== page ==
I have been working for almost 13 years, and in those 13 years, I’ve worked many, many, part-time jobs. I’ve been a server at a truck stop diner (oh, how I miss those tips!), processed data for an insurance library, taught special education, worked in inner city schools as an art teacher. I’ve worked three part-time jobs at a time, and I’ve had part-time jobs that made it impossible for me to have any other job because the schedule was so erratic.
Part-time jobs can be hard to manage, and they can be a wonderful way to gain experience. Being in grad school, or graduating with your MLS/MLIS and surveying the job market, chances are part-time jobs are on your radar. When looking at these part-time IS jobs, what are some things you should consider?
What kind of part-time is it?
A part-time position can be wildly different depending on where you’re working. In an archive, you might have the opportunity to process a newly acquired collection, and that could be your sole job responsibility. In an academic library, you might be staffing the reference desk to alleviate the pressure on the full-time staff. In a public library, you might work in a different library in the system every time you work. Examine the job description very carefully, and in your interview or through your network, find out what this PT position means in relation to the mission of the institution, and in relation to the other staff.
What can you contribute? What can you gain?
I’ve known about PT positions in info institutions where some grant funding has come through, allowing students or entry-level MLISers to have an amazing experience working on innovative and meaningful projects. In return for their fresh perspective and skills, they’ve gained a great point on their resume, expanded their network, and added experience they can bring to their next position. Sometimes the PT position leads to a FT position. PT positions can also be a chance to explore, and to decide on what kind of info institution you ultimately want to commit. PT work takes time, sometimes more than a FT position, depending on how the position is structured. To spend time in a job, you should consider not only what you can bring to the position, but what the position can give to you in return.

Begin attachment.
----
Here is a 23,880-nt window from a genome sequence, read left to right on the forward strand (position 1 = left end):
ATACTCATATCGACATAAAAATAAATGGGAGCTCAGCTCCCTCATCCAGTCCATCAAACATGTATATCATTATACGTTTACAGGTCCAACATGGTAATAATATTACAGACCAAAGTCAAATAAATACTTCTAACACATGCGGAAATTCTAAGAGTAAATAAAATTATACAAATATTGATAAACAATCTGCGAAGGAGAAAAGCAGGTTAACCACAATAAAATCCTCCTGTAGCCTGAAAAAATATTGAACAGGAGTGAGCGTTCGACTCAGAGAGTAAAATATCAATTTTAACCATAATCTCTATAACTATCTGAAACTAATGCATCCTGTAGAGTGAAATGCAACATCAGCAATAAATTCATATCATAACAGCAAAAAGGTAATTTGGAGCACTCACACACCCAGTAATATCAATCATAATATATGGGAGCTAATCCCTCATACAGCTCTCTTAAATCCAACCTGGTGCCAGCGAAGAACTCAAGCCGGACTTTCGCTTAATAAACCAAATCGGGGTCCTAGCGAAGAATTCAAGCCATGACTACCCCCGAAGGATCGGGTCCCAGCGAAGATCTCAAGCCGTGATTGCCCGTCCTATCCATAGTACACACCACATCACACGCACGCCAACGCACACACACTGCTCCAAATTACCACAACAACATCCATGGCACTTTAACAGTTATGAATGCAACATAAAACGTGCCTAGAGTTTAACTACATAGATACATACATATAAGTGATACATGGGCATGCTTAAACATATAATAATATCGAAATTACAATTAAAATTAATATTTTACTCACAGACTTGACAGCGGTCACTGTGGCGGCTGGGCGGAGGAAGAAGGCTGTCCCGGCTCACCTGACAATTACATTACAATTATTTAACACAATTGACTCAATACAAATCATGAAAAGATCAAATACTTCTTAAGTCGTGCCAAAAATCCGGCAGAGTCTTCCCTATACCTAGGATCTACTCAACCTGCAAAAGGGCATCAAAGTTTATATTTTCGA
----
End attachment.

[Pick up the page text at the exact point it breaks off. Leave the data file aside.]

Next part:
Whose job was this?
At this point, this phrase is a cliché: “In these difficult economic times.” For information institutions managing their staff, however, it can’t be ignored, and for those of us entering these institutions, we must consider why this PT position exists. Is it a new position for a new aspect of the institution, and they’re experimenting with it before committing the resources to a FT position? Was this a FT position that’s been split between two PT positions after someone retired? Is the PT position the only way an institution can continue to offer services until their funding increases? If possible, try to get this information. Once you have this information, it is up to you to decide how you feel about this position, ethically, professionally, and financially, and to act on that accordingly.
What is the timeline for this position?
A PT position can be sticky in planning for the mid- or long-term. This is another point where it is valuable to know how the institution views the position. Can this PT position lead to a FT position? If a FT position opened up, would you want it? In this case, how long will you be PT before a FT position becomes available? If this is a special project, when is the project scheduled to end? Can you transfer to another position at the conclusion of the project? Can you predict what your options will be once the job has come to an end? Will the market have changed? You don’t want to view a PT position merely as a financial band-aid until you graduate or can find a FT position. Give everything you can, and be open to the experience and the opportunity!
Thanks to Henry Gambill of Los Angeles Public Library for his clarifying discussion on part-time IS positions and the way they fit into the IS profession as a whole as I was working on this post.